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Bayesian Inference for Probabilistic Risk Assessment provides a Bayesian foundation for framing probabilistic problems and performing inference on these problems. Inference in the book employs a modern computational approach known as Markov chain Monte Carlo (MCMC). The MCMC approach may be implemented using custom-written routines or existing general purpose commercial or open-source software. This book uses an open-source program called OpenBUGS (commonly referred to as WinBUGS) to solve the inference problems that are described. A powerful feature of OpenBUGS is its automatic selection of an appropriate MCMC sampling scheme for a given problem. The authors provide analysis “building blocks” that can be modified, combined, or used as-is to solve a variety of challenging problems.The MCMC approach used is implemented via textual scripts similar to a macro-type programming language. Accompanying most scripts is a graphical Bayesian network illustrating the elements of the script and the overall inference problem being solved. Bayesian Inference for Probabilistic Risk Assessment also covers the important topics of MCMC convergence and Bayesian model checking.Bayesian Inference for Probabilistic Risk Assessment is aimed at scientists and engineers who perform or review risk analyses. It provides an analytical structure for combining data and information from various sources to generate estimates of the parameters of uncertainty distributions used in risk and reliability models.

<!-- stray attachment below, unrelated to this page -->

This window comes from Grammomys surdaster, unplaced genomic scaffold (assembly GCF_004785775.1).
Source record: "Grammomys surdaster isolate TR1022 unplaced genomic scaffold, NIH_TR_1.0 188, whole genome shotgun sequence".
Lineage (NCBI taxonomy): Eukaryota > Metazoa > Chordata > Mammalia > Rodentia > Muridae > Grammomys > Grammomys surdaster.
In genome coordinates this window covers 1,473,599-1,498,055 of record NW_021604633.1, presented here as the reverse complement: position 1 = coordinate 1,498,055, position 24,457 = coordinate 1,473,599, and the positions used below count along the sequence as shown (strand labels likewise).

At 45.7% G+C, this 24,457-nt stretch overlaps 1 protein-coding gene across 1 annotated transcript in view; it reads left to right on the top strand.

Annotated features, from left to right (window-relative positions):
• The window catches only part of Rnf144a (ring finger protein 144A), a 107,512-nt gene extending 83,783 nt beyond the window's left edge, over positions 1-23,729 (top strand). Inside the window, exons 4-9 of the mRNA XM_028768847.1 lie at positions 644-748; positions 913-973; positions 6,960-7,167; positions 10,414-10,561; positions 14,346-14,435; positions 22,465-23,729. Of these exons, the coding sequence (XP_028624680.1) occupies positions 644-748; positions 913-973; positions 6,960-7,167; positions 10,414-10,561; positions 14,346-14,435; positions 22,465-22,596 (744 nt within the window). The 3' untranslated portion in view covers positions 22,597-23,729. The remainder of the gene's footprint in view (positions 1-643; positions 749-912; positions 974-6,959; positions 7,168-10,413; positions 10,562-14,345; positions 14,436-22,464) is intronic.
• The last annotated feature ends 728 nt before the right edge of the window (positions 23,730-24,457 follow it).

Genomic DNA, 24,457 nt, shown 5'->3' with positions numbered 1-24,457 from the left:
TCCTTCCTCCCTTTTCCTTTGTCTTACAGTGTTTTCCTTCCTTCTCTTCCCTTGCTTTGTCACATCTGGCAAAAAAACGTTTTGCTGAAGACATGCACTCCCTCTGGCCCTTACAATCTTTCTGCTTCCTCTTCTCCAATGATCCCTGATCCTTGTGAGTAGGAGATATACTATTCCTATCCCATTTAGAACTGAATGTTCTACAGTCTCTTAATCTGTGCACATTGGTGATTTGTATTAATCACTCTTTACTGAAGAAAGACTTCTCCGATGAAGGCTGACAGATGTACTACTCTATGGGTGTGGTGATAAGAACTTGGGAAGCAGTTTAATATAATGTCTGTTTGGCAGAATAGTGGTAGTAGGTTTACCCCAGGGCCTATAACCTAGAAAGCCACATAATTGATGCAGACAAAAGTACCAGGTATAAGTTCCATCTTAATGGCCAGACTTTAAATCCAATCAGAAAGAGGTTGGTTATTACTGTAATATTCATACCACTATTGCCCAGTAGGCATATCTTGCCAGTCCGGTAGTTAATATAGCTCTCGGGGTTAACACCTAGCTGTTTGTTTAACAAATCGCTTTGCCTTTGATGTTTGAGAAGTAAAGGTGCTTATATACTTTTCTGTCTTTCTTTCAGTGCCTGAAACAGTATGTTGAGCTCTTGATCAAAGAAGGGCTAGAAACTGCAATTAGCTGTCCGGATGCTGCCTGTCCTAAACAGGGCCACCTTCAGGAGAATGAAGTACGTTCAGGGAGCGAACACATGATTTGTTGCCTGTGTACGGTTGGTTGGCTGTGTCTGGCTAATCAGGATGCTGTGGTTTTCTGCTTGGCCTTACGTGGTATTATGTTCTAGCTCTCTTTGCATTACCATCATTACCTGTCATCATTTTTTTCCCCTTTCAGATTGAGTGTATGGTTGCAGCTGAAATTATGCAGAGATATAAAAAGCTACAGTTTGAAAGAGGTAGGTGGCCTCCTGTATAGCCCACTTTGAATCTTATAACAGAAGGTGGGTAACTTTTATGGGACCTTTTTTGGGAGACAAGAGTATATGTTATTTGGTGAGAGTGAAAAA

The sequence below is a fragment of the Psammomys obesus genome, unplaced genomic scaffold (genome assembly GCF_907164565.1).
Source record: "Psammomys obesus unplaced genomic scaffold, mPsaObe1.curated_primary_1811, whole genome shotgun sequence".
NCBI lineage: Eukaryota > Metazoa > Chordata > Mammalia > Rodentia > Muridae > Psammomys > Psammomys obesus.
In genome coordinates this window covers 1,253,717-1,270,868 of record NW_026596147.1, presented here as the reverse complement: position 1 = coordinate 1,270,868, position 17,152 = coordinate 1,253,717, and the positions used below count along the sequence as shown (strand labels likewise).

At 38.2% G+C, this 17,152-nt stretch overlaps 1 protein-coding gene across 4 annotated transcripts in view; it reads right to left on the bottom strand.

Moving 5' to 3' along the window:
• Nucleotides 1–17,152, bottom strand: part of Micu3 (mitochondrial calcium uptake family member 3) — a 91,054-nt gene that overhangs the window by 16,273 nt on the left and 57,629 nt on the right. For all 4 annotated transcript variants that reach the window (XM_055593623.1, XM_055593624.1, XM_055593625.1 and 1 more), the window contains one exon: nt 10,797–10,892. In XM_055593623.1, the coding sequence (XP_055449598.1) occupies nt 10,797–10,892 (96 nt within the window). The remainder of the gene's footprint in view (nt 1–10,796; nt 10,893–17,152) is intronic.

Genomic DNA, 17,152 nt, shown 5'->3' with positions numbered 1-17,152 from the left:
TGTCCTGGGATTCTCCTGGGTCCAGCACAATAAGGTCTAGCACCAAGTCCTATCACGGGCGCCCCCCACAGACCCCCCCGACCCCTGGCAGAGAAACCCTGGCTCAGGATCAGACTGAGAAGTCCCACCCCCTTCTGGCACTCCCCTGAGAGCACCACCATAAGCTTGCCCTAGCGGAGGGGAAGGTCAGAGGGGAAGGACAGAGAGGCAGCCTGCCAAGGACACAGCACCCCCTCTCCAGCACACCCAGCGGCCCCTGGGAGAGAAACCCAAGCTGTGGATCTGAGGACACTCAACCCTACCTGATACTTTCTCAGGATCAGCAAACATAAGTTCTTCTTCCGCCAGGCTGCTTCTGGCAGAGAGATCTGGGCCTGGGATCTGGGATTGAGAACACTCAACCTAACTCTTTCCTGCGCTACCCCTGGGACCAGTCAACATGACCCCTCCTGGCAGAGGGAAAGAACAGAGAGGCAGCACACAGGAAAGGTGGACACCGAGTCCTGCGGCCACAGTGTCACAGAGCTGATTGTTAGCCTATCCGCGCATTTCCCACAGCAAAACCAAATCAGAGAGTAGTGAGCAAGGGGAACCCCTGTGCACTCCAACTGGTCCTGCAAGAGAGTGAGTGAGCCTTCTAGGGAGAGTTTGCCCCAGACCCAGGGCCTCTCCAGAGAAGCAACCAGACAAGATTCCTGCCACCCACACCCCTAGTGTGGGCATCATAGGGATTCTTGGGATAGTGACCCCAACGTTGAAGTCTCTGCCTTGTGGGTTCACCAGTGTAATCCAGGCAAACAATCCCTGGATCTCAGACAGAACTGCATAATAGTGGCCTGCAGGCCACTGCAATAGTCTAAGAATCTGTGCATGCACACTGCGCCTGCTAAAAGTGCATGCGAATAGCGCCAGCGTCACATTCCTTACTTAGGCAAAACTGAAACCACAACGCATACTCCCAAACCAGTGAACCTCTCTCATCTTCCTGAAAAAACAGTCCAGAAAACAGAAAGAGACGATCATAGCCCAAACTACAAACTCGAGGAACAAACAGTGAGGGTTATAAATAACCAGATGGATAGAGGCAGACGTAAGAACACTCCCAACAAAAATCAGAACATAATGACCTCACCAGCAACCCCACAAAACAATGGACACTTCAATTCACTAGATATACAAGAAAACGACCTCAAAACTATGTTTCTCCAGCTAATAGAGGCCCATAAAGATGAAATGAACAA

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The Smith criterion (sometimes generalized Condorcet criterion, but this can have other meanings) is a voting systems criterion defined such that it's satisfied when a voting system always elects a candidate that is in the Smith set, which is the smallest non-empty subset of the candidates such that every candidate in the subset is majority-preferred over every candidate not in the subset.
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